Despite this propensity of Black women to have worse types of EC, their significant disadvantage for 5-year survival among all ECs combined persisted after stratification by type 1 and type 2 EC. For type 1, the disadvantage is intriguing given that the overall mortality for this disease is low, and the majority of deaths are due to other causes rather than EC itself. In fact, in the multivariable model and contrary to the univariable model this disparity was no longer evident, suggesting that the Black disadvantage for low-grade endometrioid tumors (type 1 EC) is primarily impacted by a higher stage of disease and/or worse socio-economic factors compared to other groups. However, for type 2, the disparity between Blacks and Whites persisted in the multivariable model, thus highlighting a disadvantage that is not explained by stage, insurance type, or histological subtype within type 2. In summary, the overall racial EC survival disparity is due to both more unfavorable types of EC disproportionately affecting Black women, and also factors that are independent of the commonly assessed predictor variables: histology, stage, grade, and insurance status.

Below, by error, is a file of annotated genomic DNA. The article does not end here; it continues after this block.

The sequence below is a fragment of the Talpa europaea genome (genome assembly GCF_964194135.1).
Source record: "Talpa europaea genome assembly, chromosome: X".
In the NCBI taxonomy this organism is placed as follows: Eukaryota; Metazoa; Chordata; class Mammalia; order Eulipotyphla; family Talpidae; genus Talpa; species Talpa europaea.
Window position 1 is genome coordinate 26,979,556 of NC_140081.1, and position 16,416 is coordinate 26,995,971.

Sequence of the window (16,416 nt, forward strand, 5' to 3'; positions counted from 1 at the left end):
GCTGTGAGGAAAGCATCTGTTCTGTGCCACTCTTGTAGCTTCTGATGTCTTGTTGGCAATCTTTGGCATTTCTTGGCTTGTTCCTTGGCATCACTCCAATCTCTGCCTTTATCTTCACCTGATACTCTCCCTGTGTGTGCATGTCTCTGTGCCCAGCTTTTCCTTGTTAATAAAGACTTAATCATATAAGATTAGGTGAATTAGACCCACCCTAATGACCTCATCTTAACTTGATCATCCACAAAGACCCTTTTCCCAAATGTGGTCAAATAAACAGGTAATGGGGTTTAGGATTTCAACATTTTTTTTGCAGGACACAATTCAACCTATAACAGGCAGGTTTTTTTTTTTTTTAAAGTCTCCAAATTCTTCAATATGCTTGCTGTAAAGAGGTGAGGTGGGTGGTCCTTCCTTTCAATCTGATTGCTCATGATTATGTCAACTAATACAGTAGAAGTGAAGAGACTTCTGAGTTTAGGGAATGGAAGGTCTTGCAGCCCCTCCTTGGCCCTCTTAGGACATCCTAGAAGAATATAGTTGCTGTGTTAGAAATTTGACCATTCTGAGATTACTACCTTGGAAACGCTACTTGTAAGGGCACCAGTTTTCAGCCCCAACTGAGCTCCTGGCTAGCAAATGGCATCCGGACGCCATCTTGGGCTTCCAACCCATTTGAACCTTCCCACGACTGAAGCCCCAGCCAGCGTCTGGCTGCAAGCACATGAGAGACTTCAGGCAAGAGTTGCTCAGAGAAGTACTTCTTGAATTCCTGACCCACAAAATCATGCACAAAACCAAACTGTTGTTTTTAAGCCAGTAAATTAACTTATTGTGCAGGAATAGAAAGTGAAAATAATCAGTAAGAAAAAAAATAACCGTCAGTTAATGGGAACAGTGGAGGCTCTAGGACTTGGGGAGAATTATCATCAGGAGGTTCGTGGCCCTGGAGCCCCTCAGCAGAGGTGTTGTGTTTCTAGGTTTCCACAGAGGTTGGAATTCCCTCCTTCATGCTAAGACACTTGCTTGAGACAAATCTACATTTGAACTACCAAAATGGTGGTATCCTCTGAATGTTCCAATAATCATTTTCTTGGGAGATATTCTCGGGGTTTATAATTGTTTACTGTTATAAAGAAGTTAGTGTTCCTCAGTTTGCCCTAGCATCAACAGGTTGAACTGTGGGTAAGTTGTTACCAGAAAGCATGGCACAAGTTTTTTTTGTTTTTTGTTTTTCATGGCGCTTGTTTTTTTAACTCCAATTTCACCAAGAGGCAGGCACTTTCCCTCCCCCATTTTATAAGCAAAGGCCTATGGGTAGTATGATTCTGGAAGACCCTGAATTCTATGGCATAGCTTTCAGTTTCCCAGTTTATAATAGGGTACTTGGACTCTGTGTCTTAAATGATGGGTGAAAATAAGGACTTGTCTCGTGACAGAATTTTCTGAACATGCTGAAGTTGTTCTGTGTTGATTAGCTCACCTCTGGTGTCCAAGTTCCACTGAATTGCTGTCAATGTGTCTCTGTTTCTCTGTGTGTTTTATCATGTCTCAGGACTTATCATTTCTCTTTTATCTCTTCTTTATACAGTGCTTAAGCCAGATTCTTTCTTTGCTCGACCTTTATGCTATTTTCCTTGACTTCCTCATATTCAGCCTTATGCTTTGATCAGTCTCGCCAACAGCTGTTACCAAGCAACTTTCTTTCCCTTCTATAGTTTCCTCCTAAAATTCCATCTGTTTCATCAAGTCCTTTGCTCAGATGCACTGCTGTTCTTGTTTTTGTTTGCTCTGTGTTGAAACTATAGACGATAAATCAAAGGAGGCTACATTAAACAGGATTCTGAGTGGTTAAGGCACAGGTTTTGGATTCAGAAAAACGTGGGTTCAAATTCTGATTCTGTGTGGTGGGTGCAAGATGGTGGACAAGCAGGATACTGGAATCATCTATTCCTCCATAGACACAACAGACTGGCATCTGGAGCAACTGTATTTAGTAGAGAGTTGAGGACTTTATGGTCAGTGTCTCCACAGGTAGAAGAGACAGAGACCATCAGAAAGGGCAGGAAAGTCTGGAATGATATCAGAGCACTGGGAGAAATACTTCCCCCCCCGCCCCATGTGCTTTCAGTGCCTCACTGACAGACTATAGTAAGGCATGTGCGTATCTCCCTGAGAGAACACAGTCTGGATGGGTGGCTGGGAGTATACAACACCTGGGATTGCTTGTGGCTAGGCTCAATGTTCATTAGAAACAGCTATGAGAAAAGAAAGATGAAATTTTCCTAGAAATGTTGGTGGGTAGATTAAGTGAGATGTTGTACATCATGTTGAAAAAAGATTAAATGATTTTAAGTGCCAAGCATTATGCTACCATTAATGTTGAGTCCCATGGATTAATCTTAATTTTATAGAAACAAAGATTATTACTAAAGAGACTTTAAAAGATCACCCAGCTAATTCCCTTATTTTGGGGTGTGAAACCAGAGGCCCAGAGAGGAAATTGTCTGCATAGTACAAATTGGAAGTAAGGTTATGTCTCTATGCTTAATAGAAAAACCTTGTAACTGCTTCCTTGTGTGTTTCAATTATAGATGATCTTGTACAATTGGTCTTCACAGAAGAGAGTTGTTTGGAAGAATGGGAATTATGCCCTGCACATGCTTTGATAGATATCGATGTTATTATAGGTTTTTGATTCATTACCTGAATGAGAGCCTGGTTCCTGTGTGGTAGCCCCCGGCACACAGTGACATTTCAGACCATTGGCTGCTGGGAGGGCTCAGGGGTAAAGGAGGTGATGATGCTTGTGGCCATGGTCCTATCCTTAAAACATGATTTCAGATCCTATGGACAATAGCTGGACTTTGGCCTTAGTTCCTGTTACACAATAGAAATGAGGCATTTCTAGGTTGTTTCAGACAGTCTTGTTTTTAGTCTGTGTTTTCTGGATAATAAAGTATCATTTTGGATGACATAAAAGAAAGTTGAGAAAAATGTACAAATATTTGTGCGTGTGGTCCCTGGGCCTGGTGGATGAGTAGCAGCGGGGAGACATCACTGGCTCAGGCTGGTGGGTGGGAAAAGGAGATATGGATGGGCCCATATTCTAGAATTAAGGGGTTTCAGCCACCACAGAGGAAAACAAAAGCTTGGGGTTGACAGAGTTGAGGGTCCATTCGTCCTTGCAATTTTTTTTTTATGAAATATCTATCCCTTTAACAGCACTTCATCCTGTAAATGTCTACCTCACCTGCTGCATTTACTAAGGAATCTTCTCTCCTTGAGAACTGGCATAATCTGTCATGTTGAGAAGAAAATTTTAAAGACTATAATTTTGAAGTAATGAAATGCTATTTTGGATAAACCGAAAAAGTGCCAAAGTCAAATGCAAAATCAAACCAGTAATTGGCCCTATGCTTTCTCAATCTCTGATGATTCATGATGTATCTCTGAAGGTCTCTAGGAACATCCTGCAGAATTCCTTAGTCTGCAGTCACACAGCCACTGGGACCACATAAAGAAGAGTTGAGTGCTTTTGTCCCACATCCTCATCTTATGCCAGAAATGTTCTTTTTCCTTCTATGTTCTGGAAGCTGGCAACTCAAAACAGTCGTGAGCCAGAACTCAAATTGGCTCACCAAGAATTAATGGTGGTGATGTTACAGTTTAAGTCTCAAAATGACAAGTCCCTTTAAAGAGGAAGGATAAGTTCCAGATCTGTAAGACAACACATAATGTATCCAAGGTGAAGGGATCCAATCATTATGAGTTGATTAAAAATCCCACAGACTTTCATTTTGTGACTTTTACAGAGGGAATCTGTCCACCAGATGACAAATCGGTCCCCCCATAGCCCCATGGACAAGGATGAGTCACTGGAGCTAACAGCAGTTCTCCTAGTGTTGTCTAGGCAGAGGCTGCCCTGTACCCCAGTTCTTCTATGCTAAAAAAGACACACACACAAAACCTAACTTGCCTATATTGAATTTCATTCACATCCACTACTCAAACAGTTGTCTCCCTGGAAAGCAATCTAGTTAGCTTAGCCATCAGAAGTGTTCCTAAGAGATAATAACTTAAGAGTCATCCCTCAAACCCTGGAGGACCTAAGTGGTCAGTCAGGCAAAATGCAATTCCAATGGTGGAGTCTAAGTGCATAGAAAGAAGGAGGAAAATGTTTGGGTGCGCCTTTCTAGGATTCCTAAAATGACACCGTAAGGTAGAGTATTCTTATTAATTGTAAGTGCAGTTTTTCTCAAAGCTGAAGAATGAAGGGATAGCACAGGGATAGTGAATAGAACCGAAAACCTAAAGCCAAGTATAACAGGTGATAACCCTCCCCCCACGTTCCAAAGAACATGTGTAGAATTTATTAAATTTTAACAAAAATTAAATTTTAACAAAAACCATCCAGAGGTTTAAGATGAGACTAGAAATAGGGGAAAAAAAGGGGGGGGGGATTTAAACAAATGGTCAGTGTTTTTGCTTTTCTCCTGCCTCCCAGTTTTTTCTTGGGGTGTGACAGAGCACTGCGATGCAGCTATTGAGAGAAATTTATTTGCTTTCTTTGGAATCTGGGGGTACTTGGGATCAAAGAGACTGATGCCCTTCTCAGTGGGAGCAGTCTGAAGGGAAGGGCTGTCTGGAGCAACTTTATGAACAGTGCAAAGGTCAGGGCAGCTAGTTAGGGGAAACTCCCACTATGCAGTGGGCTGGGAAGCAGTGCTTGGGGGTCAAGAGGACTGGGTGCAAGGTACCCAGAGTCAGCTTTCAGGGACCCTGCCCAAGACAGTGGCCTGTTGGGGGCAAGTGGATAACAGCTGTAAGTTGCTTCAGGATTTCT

These disparities and uneven distribution of major known clinical prognostic factors of survival (e.g. later stage and higher grade of disease) among Blacks are not unique to Florida and have been described in other studies [1820, 27, 36, 37]. However, the underlying reasons for these differences remain elusive. Various areas for future research in EC have been suggested in order to clarify this race-specific survival disadvantage. These include the study of differences in access to healthcare, and research on mistrust and attitudes toward the healthcare system among minority older women [18, 27]. In addition, different levels of health education between populations are a possibility. In particular, there may be differences in the recognition of the importance of postmenopausal vaginal bleeding by racial/ethnic group, a key sign of possible EC which warrants medical investigation and can affect timely treatment [38].